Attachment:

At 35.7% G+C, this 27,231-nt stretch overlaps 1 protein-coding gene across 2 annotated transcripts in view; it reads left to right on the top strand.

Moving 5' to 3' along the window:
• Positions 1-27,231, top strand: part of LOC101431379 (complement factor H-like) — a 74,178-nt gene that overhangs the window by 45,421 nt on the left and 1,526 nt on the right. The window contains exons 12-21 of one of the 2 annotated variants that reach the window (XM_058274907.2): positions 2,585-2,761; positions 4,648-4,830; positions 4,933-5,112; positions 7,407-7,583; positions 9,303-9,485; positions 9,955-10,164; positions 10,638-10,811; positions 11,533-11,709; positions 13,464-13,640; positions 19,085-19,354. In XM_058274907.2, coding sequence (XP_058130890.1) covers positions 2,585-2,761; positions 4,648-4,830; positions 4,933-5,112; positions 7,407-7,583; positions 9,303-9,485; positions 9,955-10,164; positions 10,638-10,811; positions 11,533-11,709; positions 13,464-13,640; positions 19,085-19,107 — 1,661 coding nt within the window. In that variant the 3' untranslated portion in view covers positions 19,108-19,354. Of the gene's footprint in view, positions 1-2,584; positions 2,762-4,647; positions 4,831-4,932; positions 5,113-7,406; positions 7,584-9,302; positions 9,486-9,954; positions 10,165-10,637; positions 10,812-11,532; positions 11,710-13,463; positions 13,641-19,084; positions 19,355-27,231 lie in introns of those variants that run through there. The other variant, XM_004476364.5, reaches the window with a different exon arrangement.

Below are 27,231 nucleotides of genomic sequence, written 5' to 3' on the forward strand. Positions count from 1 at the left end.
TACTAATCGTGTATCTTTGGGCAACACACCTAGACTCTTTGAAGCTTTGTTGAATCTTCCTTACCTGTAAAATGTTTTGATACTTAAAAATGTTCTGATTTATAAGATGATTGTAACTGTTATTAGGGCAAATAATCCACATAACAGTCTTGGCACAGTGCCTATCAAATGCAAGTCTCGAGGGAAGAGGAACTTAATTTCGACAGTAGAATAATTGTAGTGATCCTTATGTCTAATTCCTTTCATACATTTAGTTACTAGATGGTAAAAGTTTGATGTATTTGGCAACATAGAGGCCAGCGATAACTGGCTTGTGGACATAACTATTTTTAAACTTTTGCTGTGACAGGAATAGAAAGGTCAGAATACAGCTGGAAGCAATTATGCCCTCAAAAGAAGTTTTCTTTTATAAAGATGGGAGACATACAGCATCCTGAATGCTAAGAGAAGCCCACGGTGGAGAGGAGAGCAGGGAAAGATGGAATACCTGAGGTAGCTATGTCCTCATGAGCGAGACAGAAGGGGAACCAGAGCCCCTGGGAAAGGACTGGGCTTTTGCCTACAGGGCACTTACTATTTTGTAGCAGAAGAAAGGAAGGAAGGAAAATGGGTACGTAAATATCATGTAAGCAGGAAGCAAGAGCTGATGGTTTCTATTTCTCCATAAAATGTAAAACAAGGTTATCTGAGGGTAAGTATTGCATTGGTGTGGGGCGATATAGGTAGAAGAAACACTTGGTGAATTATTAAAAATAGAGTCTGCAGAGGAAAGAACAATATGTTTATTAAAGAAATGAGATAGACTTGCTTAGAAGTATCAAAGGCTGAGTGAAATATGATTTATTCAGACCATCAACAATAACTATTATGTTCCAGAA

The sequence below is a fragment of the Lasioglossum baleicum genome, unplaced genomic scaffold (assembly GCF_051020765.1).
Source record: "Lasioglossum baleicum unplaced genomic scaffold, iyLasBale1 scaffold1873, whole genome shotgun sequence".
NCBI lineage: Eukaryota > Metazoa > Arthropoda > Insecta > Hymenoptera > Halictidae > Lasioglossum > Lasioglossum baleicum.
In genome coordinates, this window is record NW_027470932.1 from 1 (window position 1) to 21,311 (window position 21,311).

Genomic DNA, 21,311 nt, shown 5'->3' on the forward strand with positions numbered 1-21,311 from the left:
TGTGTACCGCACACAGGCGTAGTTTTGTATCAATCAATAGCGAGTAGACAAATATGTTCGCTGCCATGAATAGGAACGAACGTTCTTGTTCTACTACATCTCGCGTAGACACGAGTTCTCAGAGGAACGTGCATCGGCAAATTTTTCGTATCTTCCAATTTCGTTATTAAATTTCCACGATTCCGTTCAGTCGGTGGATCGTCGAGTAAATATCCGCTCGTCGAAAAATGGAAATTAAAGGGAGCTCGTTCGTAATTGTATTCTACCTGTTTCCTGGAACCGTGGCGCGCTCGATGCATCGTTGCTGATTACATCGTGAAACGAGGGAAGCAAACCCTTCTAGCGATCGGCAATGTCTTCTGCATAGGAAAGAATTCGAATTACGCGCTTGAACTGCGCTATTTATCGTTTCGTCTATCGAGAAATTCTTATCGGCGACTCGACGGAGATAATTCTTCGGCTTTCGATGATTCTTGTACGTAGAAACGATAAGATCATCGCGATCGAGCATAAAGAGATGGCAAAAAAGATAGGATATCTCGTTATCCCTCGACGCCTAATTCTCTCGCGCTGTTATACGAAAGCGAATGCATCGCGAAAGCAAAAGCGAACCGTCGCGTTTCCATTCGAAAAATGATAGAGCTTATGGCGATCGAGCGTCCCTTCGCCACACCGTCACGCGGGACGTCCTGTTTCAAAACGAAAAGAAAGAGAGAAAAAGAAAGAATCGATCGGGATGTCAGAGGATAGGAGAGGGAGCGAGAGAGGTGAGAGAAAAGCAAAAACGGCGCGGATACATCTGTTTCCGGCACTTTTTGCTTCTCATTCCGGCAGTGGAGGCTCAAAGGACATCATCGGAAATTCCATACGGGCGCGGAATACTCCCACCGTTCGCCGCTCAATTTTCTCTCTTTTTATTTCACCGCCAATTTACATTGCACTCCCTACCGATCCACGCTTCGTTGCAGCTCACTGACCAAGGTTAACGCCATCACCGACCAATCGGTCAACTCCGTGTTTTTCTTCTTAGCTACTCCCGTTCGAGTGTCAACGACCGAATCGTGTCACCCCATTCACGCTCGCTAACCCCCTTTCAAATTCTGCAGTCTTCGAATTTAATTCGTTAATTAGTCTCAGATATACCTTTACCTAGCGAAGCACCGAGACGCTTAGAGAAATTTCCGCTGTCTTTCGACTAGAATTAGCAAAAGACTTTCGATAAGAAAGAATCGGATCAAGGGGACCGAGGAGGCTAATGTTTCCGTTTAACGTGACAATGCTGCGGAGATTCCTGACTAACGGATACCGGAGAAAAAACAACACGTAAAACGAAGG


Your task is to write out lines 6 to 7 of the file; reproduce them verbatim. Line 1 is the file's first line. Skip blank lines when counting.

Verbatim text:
The sequence below is a fragment of the Lasioglossum baleicum genome, unplaced genomic scaffold (assembly GCF_051020765.1).
Source record: "Lasioglossum baleicum unplaced genomic scaffold, iyLasBale1 scaffold1873, whole genome shotgun sequence".